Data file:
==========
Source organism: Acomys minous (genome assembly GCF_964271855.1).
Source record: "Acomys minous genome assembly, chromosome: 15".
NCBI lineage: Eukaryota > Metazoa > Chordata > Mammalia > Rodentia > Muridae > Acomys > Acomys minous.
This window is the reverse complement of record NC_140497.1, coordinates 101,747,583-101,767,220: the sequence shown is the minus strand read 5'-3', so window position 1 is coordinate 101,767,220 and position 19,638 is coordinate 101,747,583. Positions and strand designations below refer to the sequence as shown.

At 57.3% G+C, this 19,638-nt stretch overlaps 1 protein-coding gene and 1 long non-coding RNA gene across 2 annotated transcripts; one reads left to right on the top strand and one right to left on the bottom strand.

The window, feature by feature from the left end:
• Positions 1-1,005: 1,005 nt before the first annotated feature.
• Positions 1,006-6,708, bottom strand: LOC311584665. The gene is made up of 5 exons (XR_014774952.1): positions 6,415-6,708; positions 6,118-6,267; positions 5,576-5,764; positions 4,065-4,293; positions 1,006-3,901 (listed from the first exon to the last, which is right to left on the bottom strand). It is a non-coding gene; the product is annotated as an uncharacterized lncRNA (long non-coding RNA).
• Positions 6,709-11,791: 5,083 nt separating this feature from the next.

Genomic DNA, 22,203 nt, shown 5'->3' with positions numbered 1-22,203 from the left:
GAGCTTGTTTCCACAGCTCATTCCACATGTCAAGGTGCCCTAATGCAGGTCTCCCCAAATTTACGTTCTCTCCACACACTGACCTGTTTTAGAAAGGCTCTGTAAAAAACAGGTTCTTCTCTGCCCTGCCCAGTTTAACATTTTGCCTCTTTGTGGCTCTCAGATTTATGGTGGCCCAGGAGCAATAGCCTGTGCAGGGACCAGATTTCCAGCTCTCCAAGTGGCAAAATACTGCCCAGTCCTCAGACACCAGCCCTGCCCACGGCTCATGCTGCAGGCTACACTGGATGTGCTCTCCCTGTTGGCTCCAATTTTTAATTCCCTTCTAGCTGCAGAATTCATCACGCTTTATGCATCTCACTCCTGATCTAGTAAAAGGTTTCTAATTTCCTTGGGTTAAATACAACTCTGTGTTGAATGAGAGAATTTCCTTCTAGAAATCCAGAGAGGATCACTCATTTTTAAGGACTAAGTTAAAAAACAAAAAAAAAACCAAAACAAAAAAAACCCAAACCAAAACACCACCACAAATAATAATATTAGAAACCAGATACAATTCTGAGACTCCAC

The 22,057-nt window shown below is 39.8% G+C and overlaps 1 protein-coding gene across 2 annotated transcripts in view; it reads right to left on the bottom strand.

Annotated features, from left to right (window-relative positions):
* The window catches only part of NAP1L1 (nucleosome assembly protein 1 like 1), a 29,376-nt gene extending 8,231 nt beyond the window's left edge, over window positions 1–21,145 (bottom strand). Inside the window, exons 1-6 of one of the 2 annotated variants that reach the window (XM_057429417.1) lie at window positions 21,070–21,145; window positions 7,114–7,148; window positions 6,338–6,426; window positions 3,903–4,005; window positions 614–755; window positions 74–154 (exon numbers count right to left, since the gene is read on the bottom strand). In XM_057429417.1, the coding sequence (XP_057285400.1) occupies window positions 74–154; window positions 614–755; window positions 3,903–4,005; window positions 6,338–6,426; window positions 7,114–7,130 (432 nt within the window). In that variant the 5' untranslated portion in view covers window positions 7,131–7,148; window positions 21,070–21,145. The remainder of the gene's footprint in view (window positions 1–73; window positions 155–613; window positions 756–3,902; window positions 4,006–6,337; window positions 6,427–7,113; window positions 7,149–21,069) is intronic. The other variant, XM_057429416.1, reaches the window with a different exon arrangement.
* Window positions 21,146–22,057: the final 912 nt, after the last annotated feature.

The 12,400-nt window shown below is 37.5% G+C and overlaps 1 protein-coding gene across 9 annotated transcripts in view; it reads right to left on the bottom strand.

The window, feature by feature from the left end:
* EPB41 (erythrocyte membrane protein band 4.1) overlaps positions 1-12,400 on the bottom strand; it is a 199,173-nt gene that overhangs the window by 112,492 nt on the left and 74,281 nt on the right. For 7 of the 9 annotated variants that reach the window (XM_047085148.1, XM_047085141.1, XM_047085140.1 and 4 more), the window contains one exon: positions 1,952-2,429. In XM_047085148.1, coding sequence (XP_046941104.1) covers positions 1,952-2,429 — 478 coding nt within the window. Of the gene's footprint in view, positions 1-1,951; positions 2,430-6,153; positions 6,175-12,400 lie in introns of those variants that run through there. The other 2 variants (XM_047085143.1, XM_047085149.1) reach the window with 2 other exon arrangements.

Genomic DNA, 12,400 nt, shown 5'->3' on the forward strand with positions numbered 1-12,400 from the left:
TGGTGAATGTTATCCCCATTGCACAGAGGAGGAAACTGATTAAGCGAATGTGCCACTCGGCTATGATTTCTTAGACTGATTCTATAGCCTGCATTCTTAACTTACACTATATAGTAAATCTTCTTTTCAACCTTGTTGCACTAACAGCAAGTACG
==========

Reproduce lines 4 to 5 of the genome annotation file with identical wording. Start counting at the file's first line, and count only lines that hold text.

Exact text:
This window is the reverse complement of record NC_140497.1, coordinates 101,747,583-101,767,220: the sequence shown is the minus strand read 5'-3', so window position 1 is coordinate 101,767,220 and position 19,638 is coordinate 101,747,583. Positions and strand designations below refer to the sequence as shown.

At 57.3% G+C, this 19,638-nt stretch overlaps 1 protein-coding gene and 1 long non-coding RNA gene across 2 annotated transcripts; one reads left to right on the top strand and one right to left on the bottom strand.